Also, the civility of both players during the conference was refreshing.

    Now waiting eagerly for G-K and G-K (I seem to remember these two letters were somehow important in chess context some time ago :)

  13. Many thanks – great work. One small comment:
    “So then, it seems to me I played the first game well, from a practical point of view, and in terms of calculation, given that it was blitz. The play there was a bit like boxing. Who’ll land a punch, or allow one through, but I think we played relatively accurately. After the first rapid game …”

    I think the boxing part is related to rapid. He starts talking about Blitz (very quickly) and than says something like “this is related to Blitz, of course. Rapid was more like boxing …” only to say some more sentences regarding rapid (all this in parenthesis – really hard to follow) and later returning to Blitz (if I remember correctly – can’t replay it right now).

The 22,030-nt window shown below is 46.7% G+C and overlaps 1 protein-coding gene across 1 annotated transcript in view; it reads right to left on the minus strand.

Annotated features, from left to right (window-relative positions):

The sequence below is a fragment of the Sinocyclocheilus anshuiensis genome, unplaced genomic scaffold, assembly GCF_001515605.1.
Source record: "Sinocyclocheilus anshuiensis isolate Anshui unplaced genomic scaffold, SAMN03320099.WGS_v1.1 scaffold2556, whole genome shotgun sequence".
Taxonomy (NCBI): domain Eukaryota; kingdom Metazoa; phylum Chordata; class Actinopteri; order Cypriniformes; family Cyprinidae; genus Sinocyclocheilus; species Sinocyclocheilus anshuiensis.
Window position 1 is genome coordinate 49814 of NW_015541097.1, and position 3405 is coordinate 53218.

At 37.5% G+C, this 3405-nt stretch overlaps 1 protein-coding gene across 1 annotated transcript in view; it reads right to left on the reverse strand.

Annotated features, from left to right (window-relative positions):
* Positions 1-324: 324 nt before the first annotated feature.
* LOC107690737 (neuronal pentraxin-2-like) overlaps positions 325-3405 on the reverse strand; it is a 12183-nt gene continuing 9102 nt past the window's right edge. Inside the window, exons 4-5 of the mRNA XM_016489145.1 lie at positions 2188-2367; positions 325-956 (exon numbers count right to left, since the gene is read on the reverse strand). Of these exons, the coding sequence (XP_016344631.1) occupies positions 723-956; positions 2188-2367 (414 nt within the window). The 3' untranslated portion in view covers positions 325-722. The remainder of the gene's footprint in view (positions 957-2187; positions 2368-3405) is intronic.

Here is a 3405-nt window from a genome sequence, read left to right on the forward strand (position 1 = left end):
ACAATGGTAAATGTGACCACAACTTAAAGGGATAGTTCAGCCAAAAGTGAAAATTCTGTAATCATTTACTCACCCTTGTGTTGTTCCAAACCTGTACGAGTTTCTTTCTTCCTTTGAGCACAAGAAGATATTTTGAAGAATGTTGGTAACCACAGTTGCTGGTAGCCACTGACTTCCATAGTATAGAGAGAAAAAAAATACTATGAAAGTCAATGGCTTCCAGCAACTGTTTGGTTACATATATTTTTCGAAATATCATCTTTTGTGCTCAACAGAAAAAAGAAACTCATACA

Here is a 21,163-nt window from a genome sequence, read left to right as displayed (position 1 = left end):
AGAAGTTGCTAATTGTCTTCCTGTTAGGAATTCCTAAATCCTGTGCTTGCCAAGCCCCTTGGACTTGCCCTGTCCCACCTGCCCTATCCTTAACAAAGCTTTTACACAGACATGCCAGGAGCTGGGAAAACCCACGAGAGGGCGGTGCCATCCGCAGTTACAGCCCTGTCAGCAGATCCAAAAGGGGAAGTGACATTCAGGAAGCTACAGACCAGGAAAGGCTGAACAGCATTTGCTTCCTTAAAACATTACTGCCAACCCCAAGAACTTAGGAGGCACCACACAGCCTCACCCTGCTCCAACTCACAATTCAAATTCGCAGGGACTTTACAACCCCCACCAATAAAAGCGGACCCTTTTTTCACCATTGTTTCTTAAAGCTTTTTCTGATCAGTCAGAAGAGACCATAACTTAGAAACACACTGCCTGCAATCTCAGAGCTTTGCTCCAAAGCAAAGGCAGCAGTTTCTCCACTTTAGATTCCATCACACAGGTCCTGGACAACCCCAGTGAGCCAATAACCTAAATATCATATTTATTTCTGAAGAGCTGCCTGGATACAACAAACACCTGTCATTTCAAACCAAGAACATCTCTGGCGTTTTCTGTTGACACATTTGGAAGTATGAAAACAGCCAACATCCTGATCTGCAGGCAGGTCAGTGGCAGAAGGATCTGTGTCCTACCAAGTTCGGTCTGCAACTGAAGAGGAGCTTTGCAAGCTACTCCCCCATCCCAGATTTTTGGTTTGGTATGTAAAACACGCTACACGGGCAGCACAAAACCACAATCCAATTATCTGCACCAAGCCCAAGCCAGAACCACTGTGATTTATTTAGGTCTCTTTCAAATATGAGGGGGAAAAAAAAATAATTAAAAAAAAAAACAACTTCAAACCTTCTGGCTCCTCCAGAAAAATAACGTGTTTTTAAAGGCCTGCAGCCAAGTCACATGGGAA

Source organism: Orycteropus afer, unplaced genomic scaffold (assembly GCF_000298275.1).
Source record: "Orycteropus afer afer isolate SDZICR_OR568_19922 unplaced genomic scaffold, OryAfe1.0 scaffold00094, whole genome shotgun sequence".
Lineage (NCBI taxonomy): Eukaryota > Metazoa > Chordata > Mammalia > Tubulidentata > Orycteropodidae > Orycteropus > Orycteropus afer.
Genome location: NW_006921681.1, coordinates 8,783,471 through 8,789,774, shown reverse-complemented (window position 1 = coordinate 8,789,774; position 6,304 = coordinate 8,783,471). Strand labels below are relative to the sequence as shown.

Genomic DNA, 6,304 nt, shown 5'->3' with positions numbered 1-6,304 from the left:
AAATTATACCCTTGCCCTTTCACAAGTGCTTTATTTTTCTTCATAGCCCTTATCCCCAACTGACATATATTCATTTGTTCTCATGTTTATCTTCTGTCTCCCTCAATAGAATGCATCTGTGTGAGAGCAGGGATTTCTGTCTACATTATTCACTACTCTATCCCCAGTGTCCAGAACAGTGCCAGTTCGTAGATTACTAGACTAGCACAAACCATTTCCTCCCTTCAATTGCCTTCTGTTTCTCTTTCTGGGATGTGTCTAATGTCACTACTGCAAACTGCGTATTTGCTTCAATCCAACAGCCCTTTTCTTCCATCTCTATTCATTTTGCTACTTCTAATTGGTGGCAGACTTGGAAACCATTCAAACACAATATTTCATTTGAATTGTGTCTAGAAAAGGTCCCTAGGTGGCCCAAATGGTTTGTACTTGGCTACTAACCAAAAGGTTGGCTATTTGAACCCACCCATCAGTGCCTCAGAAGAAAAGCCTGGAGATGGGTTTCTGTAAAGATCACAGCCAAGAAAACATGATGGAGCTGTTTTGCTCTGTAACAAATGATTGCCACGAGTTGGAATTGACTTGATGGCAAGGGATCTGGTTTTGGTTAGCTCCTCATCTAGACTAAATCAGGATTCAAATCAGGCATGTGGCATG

The Kramnik – Radjabov press conferences were by far the most interesting. In contrast Kamsky – Topalov was more cartoon style. I don’t know how to say it in English (in German we use the term “Beamtenmikado” related to the game pickup sticks. Never make the first move – then you will lose – or here rather never say the first sentence ;-)) Unfortunately it is very hard – at least for me – to understand the questions in the videos acoustically. So I don’t know because of what question Kamsky simply raises his eyebrows, doesn’t answer and asks Kutin whether it is enough with this press conference (after very few questions).

    Back to Kramnik – Radjabov. You know Kramnik as eloquent and outspoken. It was the first time I’ve heard Radjabov and really liked the way he commented on the games, even after the really unlucky defeat. I don’t think the Azerisport.com interview is that bad either. I have to add that Shipov in his daily video disagrees with Kramnik on the clock incident too.